Biochemistry. a purine base, C 5 H 5 N 5 , one of the fundamental components of nucleic acids, as DNA, in which it forms a base pair with thymine, and RNA, in which it pairs with uracil. Symbol: A.
adenine and guanine are constituents of all nucleic acids (see below) and, hence, are found in all plant and animal tissues.
The Chemistry of Plant Life Roscoe Wilfred Thatcher
a purine base present in tissues of all living organisms as a constituent of the nucleic acids DNA and RNA and of certain coenzymes; 6-aminopurine. Formula: C5H5N5; melting pt: 360–365°C
crystaline base, 1885, coined by German physiologist/chemist Albrecht Kossel (1853-1927) from Greek aden “gland” (see inguinal) + chemical suffix -ine (2). So called because it was derived from the pancreas of an ox.
adenine ad·e·nine (ād’n-ēn’, -ĭn)
A purine base that is a constituent of DNA and RNA and an important energy transport and storage component in cellular metabolism.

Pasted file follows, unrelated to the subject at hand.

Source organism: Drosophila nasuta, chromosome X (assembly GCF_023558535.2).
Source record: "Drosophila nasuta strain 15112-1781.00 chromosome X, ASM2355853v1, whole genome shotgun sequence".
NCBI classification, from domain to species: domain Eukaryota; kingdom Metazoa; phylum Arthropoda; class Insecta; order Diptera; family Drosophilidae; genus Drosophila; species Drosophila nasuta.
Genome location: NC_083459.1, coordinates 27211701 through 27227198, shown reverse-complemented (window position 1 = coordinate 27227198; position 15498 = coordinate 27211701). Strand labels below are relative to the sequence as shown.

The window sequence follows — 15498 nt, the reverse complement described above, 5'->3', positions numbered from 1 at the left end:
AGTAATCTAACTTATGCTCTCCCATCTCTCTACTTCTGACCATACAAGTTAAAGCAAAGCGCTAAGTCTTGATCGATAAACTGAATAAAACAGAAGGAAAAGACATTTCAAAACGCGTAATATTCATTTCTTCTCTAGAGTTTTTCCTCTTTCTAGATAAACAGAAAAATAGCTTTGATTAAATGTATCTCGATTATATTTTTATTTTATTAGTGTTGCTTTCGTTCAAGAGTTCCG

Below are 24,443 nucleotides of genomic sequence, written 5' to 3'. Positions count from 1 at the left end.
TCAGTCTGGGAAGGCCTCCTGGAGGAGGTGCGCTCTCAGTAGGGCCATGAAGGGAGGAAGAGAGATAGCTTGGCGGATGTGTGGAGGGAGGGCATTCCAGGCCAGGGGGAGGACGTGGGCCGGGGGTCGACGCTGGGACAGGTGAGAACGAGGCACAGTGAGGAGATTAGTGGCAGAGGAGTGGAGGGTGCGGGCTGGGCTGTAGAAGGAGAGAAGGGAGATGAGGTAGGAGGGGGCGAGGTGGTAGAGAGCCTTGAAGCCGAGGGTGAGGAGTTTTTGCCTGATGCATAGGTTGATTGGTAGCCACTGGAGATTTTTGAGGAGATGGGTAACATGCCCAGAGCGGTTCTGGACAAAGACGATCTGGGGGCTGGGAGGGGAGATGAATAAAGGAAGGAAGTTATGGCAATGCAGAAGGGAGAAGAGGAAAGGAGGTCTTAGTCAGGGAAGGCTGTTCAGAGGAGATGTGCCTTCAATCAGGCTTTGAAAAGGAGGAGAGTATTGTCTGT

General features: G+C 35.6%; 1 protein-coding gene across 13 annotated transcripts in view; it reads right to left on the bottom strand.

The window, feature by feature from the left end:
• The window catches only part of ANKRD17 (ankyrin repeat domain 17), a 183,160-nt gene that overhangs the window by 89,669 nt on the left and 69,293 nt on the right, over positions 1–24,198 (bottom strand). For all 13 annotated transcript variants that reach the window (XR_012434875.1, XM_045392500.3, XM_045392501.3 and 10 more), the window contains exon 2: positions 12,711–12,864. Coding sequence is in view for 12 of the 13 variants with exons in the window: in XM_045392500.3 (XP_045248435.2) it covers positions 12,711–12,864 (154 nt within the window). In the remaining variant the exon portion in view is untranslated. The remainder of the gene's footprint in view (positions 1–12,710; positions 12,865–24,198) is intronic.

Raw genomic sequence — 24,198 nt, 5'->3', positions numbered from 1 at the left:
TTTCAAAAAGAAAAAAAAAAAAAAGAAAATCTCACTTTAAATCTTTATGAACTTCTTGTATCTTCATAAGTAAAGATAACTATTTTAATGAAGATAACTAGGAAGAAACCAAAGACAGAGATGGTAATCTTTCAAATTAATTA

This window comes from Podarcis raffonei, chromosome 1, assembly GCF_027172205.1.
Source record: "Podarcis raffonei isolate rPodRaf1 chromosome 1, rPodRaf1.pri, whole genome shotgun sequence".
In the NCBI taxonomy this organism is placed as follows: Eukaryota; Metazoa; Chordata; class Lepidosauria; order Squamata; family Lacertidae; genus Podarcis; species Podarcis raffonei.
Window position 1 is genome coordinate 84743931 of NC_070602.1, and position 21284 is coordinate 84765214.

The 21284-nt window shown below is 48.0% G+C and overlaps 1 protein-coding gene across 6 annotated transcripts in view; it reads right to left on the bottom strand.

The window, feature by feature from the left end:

A purine base that is a component of DNA and RNA, forming a base pair with thymine in DNA and with uracil in RNA. Adenine is also part of other biologically important compounds, such as ATP, NAD, and vitamin B-12, and occurs in tea. Chemical formula: C5H5N5.
- Adenine deoxyribonucleotide
adenine deoxyribonucleotide adenine deoxyribonucleotide n. See deoxyadenylic acid.
- Adenine nucleotide
adenine nucleotide adenine nucleotide n. See AMP.
. Historical Examples adenitis, ad-en-ī′tis, n. inflammation of the lymphatic glands. Chambers’s Twentieth Century Dictionary (part 1 of 4: A-D) Various adenitis takes place in the submaxillary, retro-maxillary, and sublingual glands of the affected side. A System of Practical Medicine By American Authors, Vol. II Various The glands do not suppurate, but the adenitis may […]
adenization adenization ad·e·ni·za·tion (ād’n-ĭ-zā’shən) n. Conversion into a glandlike structure.